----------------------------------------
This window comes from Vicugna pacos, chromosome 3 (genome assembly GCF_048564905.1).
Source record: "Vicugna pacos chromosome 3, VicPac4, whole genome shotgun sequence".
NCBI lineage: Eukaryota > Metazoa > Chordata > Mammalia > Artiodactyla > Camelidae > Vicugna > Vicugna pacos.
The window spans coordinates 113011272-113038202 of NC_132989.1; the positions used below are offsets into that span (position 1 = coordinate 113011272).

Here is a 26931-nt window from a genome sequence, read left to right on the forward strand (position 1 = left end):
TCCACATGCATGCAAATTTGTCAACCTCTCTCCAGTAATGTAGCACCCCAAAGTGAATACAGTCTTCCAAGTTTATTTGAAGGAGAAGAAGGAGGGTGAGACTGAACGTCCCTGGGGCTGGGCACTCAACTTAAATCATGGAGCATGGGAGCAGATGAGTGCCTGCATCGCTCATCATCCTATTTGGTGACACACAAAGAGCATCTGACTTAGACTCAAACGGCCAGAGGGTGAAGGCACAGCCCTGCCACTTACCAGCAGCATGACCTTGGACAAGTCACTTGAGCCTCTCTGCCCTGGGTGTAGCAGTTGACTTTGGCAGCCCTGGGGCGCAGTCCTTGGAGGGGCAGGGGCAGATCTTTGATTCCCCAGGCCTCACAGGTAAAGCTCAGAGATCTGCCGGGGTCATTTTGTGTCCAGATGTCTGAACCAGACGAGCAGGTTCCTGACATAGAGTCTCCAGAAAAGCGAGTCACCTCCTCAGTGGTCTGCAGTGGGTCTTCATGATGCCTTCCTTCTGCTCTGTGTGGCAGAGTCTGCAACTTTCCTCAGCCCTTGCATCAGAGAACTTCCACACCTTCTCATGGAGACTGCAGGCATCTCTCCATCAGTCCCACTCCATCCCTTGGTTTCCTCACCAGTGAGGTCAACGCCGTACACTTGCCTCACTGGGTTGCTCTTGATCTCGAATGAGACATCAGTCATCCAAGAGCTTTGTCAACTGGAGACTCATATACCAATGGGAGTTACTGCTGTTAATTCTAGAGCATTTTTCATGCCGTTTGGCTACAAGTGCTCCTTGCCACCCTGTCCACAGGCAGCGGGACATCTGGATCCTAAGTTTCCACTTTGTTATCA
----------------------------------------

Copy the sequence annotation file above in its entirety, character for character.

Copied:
This window comes from Vicugna pacos, chromosome 3 (genome assembly GCF_048564905.1).
Source record: "Vicugna pacos chromosome 3, VicPac4, whole genome shotgun sequence".
NCBI lineage: Eukaryota > Metazoa > Chordata > Mammalia > Artiodactyla > Camelidae > Vicugna > Vicugna pacos.
The window spans coordinates 113011272-113038202 of NC_132989.1; the positions used below are offsets into that span (position 1 = coordinate 113011272).

Here is a 26931-nt window from a genome sequence, read left to right on the forward strand (position 1 = left end):
TCCACATGCATGCAAATTTGTCAACCTCTCTCCAGTAATGTAGCACCCCAAAGTGAATACAGTCTTCCAAGTTTATTTGAAGGAGAAGAAGGAGGGTGAGACTGAACGTCCCTGGGGCTGGGCACTCAACTTAAATCATGGAGCATGGGAGCAGATGAGTGCCTGCATCGCTCATCATCCTATTTGGTGACACACAAAGAGCATCTGACTTAGACTCAAACGGCCAGAGGGTGAAGGCACAGCCCTGCCACTTACCAGCAGCATGACCTTGGACAAGTCACTTGAGCCTCTCTGCCCTGGGTGTAGCAGTTGACTTTGGCAGCCCTGGGGCGCAGTCCTTGGAGGGGCAGGGGCAGATCTTTGATTCCCCAGGCCTCACAGGTAAAGCTCAGAGATCTGCCGGGGTCATTTTGTGTCCAGATGTCTGAACCAGACGAGCAGGTTCCTGACATAGAGTCTCCAGAAAAGCGAGTCACCTCCTCAGTGGTCTGCAGTGGGTCTTCATGATGCCTTCCTTCTGCTCTGTGTGGCAGAGTCTGCAACTTTCCTCAGCCCTTGCATCAGAGAACTTCCACACCTTCTCATGGAGACTGCAGGCATCTCTCCATCAGTCCCACTCCATCCCTTGGTTTCCTCACCAGTGAGGTCAACGCCGTACACTTGCCTCACTGGGTTGCTCTTGATCTCGAATGAGACATCAGTCATCCAAGAGCTTTGTCAACTGGAGACTCATATACCAATGGGAGTTACTGCTGTTAATTCTAGAGCATTTTTCATGCCGTTTGGCTACAAGTGCTCCTTGCCACCCTGTCCACAGGCAGCGGGACATCTGGATCCTAAGTTTCCACTTTGTTATCA